Richard speaks to “CTV News at 11:30” anchor Andria case about the best movies and television to watch this weekend. This week we have a look at “Minions: The Rise of Gru,” the charming “Marcel the Shell with Shoes On” and the Ralph Fiennes/Jessica Chastain drama “The Forgiven.”
Watch as I review three movies in less time than it takes to shuck an oyster! Have a look as I race against the clock to tell you about the supremely silly “Minions: The Rise of Gru,” “Marcel the Shell with Shoes On,” the tiny mollusk with a huge heart, and the period rom com “Mr. Malcolm’s List.”
Not since the Three Stooges has nonsense been this much fun. Over five movies, the frantic, Tic Tac-shaped Minions, the silly sidekicks to former supervillain Gru (voiced by Steve Carell), have brought the most kid friendly anarchy to the screen since Curly said, “Nyuk, nyuk, nyuk,” for the first time.
Their new movie, “Minions: The Rise of Gru,” now playing in theatres, sets a new standard for silliness.
Set in 1976 San Francisco, the story begins with awkward twelve-year-old Gru and his dream.
“There are a lot of villains in the world,” he says, “but I am going to be a supervillain.”
To make his evil wish come true, he interviews to become a member of the world’s top outlaw team, the Vicious 6. But, he is not taken seriously. At all.
“I am pretty despicable,” Gru says proudly. “You don’t want to cross me.”
“Evil is for adults who steal powerful ancient stones and wreak havoc,” says Belle Bottom (Taraji P. Henson), the newly-appointed head of The Vicious 6, who took over from the former, recently deposed Wild Knuckles (Alan Arkin). “Not for tubby little punks, who should be at school learning, taking a recess and sucking his thumb! Come back when you’ve done something evil to impress me!”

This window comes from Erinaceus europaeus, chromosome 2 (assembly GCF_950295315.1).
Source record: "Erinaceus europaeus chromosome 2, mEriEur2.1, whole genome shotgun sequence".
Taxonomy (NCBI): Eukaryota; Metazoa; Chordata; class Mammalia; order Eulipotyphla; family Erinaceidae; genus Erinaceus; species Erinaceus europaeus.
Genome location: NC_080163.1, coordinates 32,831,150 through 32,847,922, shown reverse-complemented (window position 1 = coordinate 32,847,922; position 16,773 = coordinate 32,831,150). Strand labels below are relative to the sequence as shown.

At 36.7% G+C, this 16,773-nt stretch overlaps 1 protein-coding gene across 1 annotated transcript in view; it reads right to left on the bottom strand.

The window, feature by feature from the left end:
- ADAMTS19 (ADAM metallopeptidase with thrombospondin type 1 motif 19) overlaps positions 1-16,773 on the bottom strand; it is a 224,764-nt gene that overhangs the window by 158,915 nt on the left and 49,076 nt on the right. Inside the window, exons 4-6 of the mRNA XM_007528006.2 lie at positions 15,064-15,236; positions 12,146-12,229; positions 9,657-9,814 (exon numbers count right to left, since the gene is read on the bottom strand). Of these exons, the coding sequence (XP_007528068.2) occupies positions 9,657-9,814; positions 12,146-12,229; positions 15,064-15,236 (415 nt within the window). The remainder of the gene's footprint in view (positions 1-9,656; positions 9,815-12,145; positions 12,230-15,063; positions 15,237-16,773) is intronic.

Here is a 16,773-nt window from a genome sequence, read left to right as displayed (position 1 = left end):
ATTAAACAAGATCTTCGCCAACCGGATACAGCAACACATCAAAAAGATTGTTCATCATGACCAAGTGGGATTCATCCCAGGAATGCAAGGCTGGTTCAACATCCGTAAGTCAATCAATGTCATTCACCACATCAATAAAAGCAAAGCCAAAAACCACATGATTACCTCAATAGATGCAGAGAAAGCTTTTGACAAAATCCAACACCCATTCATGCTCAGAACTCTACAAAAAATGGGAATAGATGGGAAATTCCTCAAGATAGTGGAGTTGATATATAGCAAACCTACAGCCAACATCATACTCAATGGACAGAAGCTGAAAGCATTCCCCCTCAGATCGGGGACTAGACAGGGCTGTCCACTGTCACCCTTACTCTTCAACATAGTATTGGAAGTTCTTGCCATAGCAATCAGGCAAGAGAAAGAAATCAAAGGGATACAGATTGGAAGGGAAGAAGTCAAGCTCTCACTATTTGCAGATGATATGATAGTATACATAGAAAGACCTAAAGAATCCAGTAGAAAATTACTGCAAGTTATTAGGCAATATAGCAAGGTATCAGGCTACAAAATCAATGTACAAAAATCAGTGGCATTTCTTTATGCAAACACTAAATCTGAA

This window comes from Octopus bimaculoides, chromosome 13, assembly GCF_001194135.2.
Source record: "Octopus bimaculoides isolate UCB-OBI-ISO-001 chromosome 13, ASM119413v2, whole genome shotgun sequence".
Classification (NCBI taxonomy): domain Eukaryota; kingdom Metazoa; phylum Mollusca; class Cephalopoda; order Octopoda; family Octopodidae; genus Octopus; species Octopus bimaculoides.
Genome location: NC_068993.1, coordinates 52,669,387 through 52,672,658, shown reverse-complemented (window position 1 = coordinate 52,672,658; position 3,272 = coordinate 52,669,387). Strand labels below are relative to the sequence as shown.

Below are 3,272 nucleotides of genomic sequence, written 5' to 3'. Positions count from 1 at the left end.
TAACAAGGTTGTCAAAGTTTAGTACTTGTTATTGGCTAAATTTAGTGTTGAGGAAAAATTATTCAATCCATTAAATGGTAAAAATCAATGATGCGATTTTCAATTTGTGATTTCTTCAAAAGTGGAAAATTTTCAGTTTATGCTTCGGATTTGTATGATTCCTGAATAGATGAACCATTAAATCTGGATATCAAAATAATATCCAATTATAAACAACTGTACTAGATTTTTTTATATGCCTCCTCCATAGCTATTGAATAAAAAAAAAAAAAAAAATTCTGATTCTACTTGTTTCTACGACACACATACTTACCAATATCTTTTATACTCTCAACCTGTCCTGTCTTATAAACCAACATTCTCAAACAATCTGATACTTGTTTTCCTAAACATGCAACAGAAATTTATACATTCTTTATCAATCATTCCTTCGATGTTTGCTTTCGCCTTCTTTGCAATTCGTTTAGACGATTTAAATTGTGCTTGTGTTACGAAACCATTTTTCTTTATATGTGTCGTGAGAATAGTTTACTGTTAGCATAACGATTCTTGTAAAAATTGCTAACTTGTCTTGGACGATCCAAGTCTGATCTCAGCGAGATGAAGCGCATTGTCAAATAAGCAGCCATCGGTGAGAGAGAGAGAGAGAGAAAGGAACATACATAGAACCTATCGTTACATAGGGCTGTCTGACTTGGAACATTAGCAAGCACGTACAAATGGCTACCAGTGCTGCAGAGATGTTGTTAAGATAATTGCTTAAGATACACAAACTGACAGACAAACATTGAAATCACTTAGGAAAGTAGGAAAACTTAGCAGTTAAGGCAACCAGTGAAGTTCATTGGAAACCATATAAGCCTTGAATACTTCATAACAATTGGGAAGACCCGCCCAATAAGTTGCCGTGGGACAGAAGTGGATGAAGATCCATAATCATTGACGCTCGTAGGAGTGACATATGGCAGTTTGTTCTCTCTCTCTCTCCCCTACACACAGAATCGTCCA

To prove he’s got what it takes to be a supervillain, Gru steals something near and dear to the peach-pit sized hearts of the Vicious 6, their prized Zodiac Stone. Instead of impressing Belle Bottom, the theft turns her against Gru and his loyal Minions. With the mad, bad and dangerous to know Vicious 6 on their tail, Gru is kidnapped by Wild Knuckles. “My favorite villain is also my kidnapper,” marvels Gru. “This is going to be a great opportunity if you don’t kill me.”
Cue the Minion mayhem.
“The Minions: The Rise of Gru” provides fans of the franchise exactly what they want, no deep thoughts, just sublime silliness.